A trust of land for its use for the purposes of public recreation such as playing fields, parks, and gymnasiums, is charitable. Clauson J construed the late Mr Hadden’s will as establishing a trust for the supply of healthy recreation carried on mainly or chiefly in the open air and, in particular, by means of the provision of playing fields, parks and gymnasiums. As the trust was to be permanent, it had to be a charitable trust if it were to avoid offending the rule against perpetuities
Clauson J distinguished Nottage saying: ‘ . . I am of the opinion that the fact that the provision of prizes and like means for the mere encouragement of sport has been held not to be a charitable purpose (see In re Nottage …) offers no obstacle in the way of my conclusion. I see no trace in the present will of a desire to encourage mere sport; the health and welfare of the working classes is obviously the dominant object in the testator’s mind. Nor can I see that any difficulty arises from the fact that the testator contemplates that the beneficiaries should be working people, that is to say, using the term in the popular though inaccurate sense, members of a social class who are not likely to have satisfactory facilities for similar recreation within the cartilage of their own houses. It is surely far too late in the day to suggest that, in so far as it may be necessary that the element of public benefit should be inherent in the trust if it is to be held charitable, that element is not secured by the direction that working people generally are to be beneficiaries.’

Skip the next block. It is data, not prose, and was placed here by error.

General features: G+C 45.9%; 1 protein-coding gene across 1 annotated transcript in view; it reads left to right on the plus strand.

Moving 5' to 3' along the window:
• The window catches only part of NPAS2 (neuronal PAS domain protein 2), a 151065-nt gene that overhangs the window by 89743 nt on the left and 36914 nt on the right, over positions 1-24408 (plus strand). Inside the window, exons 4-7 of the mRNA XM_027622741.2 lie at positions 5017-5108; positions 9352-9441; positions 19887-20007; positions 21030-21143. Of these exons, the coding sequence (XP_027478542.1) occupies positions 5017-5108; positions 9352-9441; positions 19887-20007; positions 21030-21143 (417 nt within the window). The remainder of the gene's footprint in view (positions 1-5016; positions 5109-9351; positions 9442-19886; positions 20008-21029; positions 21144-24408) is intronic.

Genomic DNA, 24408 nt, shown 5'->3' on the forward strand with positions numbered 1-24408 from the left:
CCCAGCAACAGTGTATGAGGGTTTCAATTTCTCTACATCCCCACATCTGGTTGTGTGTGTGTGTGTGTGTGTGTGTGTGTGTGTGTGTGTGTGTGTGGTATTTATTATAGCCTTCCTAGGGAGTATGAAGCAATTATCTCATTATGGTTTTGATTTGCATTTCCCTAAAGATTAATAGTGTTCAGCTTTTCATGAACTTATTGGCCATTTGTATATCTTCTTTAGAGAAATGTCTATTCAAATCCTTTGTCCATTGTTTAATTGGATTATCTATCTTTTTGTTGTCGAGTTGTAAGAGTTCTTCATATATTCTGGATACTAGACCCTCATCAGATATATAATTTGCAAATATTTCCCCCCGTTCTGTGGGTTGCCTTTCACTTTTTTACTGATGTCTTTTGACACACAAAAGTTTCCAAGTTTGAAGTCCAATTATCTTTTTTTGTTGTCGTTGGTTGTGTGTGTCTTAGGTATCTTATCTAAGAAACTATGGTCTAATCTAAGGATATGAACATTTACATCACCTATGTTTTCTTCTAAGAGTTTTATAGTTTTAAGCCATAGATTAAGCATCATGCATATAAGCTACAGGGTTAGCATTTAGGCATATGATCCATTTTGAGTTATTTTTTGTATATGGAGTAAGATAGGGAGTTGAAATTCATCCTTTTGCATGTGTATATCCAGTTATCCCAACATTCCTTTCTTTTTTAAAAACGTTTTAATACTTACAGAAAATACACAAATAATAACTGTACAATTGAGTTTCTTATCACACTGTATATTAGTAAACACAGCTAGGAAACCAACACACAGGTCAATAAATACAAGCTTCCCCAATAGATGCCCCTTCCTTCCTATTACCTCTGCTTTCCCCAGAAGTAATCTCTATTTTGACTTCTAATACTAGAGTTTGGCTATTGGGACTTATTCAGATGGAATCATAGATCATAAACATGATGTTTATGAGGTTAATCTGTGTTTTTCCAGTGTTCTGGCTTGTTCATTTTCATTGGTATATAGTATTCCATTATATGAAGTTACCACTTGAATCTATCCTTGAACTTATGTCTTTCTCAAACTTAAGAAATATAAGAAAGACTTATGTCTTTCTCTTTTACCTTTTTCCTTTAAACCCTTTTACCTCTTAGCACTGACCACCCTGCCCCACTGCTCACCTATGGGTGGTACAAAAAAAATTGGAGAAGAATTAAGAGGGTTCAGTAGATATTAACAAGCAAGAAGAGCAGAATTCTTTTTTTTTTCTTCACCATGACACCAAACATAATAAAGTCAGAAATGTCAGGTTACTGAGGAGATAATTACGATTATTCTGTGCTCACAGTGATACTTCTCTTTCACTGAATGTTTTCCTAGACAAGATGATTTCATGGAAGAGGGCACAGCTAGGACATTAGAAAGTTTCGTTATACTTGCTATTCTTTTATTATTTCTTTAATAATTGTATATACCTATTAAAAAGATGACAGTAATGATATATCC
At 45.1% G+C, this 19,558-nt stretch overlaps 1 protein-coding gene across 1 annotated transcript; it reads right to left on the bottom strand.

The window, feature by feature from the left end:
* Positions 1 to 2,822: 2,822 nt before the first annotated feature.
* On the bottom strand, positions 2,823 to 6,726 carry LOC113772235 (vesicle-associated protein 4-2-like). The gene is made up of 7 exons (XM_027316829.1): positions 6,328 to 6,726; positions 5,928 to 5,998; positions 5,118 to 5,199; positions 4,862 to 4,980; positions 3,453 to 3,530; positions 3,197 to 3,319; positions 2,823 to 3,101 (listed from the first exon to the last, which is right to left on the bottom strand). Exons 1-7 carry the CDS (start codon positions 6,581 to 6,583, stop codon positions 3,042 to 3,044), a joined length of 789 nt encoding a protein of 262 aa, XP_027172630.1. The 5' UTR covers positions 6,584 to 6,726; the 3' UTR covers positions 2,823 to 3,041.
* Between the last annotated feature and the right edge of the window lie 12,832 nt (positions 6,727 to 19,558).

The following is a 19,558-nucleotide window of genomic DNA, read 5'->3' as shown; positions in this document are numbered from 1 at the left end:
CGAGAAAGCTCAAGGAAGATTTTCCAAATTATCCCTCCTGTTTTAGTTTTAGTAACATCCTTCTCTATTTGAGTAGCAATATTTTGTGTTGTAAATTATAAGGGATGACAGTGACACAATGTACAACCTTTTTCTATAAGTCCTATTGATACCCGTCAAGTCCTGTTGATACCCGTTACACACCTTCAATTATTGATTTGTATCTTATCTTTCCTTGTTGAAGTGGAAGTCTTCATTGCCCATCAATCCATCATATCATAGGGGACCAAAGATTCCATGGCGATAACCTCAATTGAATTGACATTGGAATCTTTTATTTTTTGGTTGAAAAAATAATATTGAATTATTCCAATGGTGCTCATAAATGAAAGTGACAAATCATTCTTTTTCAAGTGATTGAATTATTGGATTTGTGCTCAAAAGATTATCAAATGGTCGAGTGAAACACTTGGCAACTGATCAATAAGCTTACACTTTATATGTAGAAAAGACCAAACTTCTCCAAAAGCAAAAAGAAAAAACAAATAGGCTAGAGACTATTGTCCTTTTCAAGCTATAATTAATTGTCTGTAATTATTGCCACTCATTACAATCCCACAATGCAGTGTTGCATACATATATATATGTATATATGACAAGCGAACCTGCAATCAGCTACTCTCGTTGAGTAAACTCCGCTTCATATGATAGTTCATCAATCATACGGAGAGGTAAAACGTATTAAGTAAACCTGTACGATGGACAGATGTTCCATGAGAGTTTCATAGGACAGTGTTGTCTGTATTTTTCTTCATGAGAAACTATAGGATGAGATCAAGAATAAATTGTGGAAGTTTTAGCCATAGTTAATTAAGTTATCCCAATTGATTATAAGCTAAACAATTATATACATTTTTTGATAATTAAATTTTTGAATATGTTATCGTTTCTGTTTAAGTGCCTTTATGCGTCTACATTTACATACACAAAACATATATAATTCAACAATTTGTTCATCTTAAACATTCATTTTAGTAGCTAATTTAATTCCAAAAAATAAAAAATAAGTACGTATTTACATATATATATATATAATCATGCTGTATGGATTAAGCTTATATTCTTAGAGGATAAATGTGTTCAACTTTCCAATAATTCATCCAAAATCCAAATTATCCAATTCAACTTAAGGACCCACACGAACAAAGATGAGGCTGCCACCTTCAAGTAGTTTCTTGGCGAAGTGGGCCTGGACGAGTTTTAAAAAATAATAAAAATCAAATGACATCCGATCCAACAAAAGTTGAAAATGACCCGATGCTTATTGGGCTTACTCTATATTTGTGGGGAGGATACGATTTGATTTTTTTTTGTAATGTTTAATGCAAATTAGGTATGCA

‘… I ought to add that I am of the opinion that the fact that the provision of prizes and like means for the mere encouragement of sport has been held not to be a charitable purpose (see Re Nottage) offers no obstacle in the way of my conclusion. I see no trace in the present will of a desire to encourage mere sport; the health and welfare of the working classes is obviously the dominant object in the testator’s mind.’
Clauson J went on to conclude that the working classes were a sufficient section of the public to meet the public benefit test, to which further reference is made below. It was the ‘health and welfare of the working classes’ that was the relevant object of the trust. That approach, so far as playing polo is concerned, would not assist the saving of the trust in this case.
 1 Ch 133,  All ER 539
Mortmain and Charitable Users Act 1888
England and Wales
Distinguished – Re Nottage CA 12-Jul-1895
A testator bequeathed a fund in trust to provide annually for ever a cup to be given to the most successful yacht of the season, stating that his object in giving the cup was to encourage the sport of yacht-racing.
Held: (affirming the . .
Cited – Hitchin Cow Commoners Trust, Re ChD 5-Dec-2001
Land was registered as a common. Rights had been created over the land under the 1882 Act after the Inclosure Acts. Were these rights in the nature of charitable trusts? No use of the land as a cow common had taken place with living memory, and most . .
Lists of cited by and citing cases may be incomplete.
Updated: 18 December 2021; Ref: scu.182829